Sandy Lane Beach
On Barbados’s idyllic western coast, Sandy Lane Beach is famous for the upscale resort of the same name that occupies most of the beach. Being a guest isn’t required, as this beautiful public beach is open to all visitors. With calm shallow waters, swimming is relaxing. For more adventure, go waterskiing or wreck diving off the shore.
Sandy Lane Beach is typically visited as part of a half-day excursion from Bridgetown. Tours travel along the island’s ritzy western coast, visiting top attractions including St. James Parish Church, the island’s oldest house of worship; Cherry Tree Hill, whose 850-feet (260-meter) lookout point offers spectacular sea views; and the picturesque fishing village of Bathsheba to admire surfers battling the impressive waves.
Things to Know Before You Go
- Sandy Lane Beach is perfect for sunbathers and water sports enthusiasts.
- Book accommodation at one of the hotels nearby if you want to get to the beach easily and have access to the facilities.
- Umbrellas and lounge chairs are available for a fee.
- Water shoes might come in handy, as there are parts of the beach that are rocky.
How to Get There
Sandy Lane Beach is located on Sandy Lane on the west coast of Barbados, a nice 10-minute-stroll south of Holetown’s restaurant and nightlife area. From Bridgetown, expect about a 20-minute drive. Buses run from Holetown and stop at One Sandy Lane. Right next to this property, you will find a road to the beach accessible only during low tide.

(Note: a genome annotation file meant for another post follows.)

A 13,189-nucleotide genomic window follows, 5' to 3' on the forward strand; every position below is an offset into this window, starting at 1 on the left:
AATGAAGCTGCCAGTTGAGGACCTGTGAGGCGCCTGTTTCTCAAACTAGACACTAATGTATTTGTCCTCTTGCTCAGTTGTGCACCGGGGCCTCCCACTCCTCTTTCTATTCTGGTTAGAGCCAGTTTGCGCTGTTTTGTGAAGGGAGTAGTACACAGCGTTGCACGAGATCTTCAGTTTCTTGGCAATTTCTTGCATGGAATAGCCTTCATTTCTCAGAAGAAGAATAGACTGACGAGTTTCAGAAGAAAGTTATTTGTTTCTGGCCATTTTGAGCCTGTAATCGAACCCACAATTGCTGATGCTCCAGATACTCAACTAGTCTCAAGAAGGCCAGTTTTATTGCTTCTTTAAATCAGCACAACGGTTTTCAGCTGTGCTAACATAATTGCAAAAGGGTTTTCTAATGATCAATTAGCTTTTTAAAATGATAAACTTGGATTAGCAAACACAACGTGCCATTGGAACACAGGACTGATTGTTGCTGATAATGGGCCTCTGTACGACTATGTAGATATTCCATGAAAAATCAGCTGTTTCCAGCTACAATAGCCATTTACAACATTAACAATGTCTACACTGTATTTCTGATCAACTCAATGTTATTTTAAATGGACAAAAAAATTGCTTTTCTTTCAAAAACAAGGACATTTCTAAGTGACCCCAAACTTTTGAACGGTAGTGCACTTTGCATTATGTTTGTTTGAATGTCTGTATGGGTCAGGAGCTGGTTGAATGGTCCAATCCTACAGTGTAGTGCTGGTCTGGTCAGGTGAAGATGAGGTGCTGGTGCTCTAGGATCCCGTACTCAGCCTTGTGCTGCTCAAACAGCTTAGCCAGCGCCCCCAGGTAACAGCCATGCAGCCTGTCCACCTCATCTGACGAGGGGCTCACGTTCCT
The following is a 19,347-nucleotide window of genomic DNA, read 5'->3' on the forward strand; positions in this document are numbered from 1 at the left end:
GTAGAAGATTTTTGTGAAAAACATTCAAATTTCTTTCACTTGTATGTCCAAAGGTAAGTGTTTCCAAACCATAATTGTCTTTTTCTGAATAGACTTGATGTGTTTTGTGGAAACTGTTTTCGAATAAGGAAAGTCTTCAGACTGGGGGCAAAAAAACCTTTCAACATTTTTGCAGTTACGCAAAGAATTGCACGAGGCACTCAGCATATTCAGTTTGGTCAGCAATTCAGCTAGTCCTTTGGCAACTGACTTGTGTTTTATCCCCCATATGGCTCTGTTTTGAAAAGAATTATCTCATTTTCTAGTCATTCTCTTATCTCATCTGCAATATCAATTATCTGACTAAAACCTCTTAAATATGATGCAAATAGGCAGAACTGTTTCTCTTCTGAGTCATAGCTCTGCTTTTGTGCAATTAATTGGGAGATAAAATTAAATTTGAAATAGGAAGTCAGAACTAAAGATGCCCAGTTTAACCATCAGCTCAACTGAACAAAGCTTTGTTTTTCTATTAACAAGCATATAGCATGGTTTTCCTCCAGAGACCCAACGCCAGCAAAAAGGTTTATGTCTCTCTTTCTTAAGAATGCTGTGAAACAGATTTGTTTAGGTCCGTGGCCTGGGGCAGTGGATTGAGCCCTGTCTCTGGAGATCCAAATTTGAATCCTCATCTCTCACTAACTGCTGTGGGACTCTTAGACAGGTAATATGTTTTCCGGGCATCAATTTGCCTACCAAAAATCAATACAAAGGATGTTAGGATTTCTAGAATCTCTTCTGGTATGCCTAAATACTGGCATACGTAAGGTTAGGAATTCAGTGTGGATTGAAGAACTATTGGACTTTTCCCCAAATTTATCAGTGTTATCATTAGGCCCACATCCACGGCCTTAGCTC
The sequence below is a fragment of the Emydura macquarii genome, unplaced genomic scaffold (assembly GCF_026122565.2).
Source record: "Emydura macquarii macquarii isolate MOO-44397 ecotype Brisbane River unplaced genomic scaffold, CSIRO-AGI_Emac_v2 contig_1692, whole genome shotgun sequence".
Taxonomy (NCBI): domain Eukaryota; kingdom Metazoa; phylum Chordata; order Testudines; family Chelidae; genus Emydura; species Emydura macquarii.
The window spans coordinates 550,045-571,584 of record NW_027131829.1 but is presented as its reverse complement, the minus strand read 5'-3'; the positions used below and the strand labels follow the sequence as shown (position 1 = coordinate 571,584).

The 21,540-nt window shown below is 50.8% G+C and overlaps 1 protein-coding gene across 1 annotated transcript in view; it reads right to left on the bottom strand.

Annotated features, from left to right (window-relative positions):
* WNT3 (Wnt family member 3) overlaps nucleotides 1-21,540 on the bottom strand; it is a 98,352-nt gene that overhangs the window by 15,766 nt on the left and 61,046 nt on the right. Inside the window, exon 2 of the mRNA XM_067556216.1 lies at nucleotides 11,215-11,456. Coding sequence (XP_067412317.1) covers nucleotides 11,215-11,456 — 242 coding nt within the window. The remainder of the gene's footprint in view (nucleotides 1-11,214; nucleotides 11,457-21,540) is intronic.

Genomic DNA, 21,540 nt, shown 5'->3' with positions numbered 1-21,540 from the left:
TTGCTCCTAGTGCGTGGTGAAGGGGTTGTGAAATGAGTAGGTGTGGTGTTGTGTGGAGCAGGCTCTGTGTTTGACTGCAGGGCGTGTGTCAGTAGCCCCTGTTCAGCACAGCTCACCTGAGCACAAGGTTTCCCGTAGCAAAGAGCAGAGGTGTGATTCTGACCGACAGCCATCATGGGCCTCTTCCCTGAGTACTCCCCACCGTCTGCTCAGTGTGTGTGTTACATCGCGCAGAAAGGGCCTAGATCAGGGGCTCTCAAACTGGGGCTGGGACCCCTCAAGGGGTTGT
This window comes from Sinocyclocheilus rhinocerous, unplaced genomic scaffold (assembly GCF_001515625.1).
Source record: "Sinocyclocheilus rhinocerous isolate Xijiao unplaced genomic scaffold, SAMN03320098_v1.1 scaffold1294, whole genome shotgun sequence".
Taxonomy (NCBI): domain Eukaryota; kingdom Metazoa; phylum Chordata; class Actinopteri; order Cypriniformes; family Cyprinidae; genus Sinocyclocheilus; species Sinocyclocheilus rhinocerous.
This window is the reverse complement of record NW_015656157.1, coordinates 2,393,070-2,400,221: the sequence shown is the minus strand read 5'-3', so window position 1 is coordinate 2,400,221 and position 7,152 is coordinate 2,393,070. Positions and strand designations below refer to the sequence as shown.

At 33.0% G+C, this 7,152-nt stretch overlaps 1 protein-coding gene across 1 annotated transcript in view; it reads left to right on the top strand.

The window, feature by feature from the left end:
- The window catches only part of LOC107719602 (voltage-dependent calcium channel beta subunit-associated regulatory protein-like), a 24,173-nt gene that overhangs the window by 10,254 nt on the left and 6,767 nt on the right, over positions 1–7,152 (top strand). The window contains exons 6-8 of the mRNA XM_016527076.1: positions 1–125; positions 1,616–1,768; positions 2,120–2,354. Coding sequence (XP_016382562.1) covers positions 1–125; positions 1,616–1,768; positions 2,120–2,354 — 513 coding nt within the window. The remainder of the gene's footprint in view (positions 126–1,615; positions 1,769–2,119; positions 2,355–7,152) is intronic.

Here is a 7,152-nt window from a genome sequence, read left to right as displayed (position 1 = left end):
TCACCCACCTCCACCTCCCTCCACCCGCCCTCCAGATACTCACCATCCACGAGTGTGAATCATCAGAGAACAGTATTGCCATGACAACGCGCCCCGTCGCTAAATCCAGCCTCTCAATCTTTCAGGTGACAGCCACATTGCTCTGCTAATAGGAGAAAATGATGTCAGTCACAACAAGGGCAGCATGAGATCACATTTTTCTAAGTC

When to Get There
Sandy Lane Beach is open to the public at any time. Beat the crowds by coming on a weekday morning, or from July to October, when Hawksbill turtles make their nests in the dunes. Peak season in Barbados is from December to mid-April because the weather is drier and less humid. It’s also a good time for you to see The Holder’s Season which is the premier Performing Arts Festival of the Caribbean.
From Sandy Lane Beach, walk over the Barclays Park, a lush 50-acre (20-hectare) Queen Elizabth II donated to the Barbados government in 1966 to commemorate the island’s independence that same year. Running down a hill into the shore, the green space offers incredible views of the dramatic coastline, shaded areas for a picnic, and a sand beach where you can swim in tide pools.
- Paynes Bay
- Harrison's Cave
- Mount Gay Rum Visitor Center
- Bridgetown Cruise Port (Deep Water Harbour)
- Barbados Parliament Buildings
- Orchid World & Tropical Flower Garden
- Carlisle Bay
- Barbados Museum & Historical Society
- Garrison Historic Area
- Barbados Wildlife Reserve
- Cherry Tree Hill
- St. Nicholas Abbey
- Andromeda Botanic Gardens
- Bathsheba Beach
- St. John's Parish Church